Although there are inherent challenges in measuring durability (e.g. ART availability, provider preferences), whenever adjusting for ART regimen, year of initiation, and other sociodemographic characteristics, we observed notable differences in vulnerable populations. Youth, women, blacks, and IVDU experienced reduced ART durability. It is likely that those with comorbid IVDU experience reduced adherence, resistance, and virologic failure contributing to this trend [22,23]. Poor durability in women, youth and blacks is more complex. In our study and others, women are more likely to modify their regimen and have significantly shorter time to regimen modification [13,23]. This data suggests there may be ART differences related to pregnancy, pharmacokinetics, and/or health disparities in women with HIV [22,23]. Black experience slightly reduced ART durability relative to white PLWH whenever adjusting for clinical and ART-related differences. ART outcomes experienced by racial and sexual minorities in the contemporary ART treatment era should be further investigated in observational settings to identify and eliminate disparities. Finally, evaluating and optimizing poor ART outcomes in those less than 30 years of age is crucial as this population is disproportionately affected by HIV in the modern era [24,25].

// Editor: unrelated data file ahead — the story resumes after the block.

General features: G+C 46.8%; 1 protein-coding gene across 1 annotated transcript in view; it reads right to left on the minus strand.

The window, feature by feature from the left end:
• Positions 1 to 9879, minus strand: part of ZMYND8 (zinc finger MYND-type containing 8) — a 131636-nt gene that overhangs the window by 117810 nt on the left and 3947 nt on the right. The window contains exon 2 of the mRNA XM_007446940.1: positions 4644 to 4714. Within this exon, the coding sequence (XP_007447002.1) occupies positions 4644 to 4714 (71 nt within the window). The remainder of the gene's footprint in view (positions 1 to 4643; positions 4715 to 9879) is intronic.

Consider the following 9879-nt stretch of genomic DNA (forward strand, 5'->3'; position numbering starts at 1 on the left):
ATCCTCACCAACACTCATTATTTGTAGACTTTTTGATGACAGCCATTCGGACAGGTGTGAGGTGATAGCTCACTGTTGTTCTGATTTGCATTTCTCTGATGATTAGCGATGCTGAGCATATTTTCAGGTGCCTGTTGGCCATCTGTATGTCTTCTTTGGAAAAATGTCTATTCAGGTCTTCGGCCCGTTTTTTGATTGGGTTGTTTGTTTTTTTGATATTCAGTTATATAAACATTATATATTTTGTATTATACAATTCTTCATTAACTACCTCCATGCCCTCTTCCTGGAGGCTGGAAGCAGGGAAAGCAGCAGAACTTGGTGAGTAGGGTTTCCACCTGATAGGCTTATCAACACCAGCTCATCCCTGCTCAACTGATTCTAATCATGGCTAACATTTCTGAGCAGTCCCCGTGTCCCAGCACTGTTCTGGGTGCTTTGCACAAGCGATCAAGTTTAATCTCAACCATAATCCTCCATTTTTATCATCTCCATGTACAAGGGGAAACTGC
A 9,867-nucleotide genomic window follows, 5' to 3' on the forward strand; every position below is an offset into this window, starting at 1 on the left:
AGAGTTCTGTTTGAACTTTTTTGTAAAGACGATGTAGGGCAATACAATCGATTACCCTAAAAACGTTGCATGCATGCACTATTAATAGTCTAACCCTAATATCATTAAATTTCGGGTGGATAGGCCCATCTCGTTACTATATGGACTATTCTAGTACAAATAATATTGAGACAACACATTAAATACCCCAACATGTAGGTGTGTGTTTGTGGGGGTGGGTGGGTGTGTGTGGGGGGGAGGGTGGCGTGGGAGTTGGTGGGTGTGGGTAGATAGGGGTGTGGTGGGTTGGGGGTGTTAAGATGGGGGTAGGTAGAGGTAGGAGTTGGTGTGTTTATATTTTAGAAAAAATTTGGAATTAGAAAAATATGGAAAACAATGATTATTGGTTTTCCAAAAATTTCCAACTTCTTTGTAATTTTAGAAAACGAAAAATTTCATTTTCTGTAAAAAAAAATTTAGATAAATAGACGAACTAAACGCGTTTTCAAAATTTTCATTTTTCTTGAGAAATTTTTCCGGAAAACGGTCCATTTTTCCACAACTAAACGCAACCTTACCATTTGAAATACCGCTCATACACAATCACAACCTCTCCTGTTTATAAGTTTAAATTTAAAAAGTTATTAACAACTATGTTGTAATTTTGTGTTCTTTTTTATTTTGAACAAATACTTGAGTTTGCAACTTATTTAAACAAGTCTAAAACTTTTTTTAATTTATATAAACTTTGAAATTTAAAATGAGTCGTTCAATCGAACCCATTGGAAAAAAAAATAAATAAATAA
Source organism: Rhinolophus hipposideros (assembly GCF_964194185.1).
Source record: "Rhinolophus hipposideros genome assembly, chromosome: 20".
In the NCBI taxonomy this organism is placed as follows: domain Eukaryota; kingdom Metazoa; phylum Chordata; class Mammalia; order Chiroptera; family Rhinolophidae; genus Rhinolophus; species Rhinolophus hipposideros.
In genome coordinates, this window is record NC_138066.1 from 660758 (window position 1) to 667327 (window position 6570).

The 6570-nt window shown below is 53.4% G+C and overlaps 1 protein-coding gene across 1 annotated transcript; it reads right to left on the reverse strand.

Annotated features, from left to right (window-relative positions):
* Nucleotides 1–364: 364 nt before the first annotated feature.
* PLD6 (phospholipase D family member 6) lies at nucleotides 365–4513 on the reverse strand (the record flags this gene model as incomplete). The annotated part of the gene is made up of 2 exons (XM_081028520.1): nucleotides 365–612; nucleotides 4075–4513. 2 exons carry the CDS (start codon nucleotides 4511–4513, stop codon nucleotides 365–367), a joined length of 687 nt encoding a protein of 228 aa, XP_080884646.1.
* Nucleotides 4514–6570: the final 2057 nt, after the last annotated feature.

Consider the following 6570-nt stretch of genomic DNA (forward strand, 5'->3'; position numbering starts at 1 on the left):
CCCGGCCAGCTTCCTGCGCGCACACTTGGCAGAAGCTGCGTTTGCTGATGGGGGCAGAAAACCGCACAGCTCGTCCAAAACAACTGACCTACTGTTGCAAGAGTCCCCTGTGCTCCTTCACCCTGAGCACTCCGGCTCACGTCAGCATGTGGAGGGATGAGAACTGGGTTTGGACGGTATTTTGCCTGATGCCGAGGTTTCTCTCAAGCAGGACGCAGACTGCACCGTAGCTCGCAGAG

This study is limited by a lack of data on patient-reported reasons for regimen modification, which could include side effects, toxicity, and desire or just desire for more convenient dosing (i.e. single tablet regimen). Likewise, reasons for regimen selection (e.g. opportunistic infection, renal insufficiency) were not available but would shed additional light on prescribing patterns.
In addition, because of a small number and short follow-up time of PLWH receiving some of the most novel regimens (i.e. dolutegravir/abacavir/lamivudine), it is difficult to interpret durability at the regimen level. Results that categorize by class, on the other hand, are sufficiently powered and have a greater cumulative follow-up time to allow interpretation.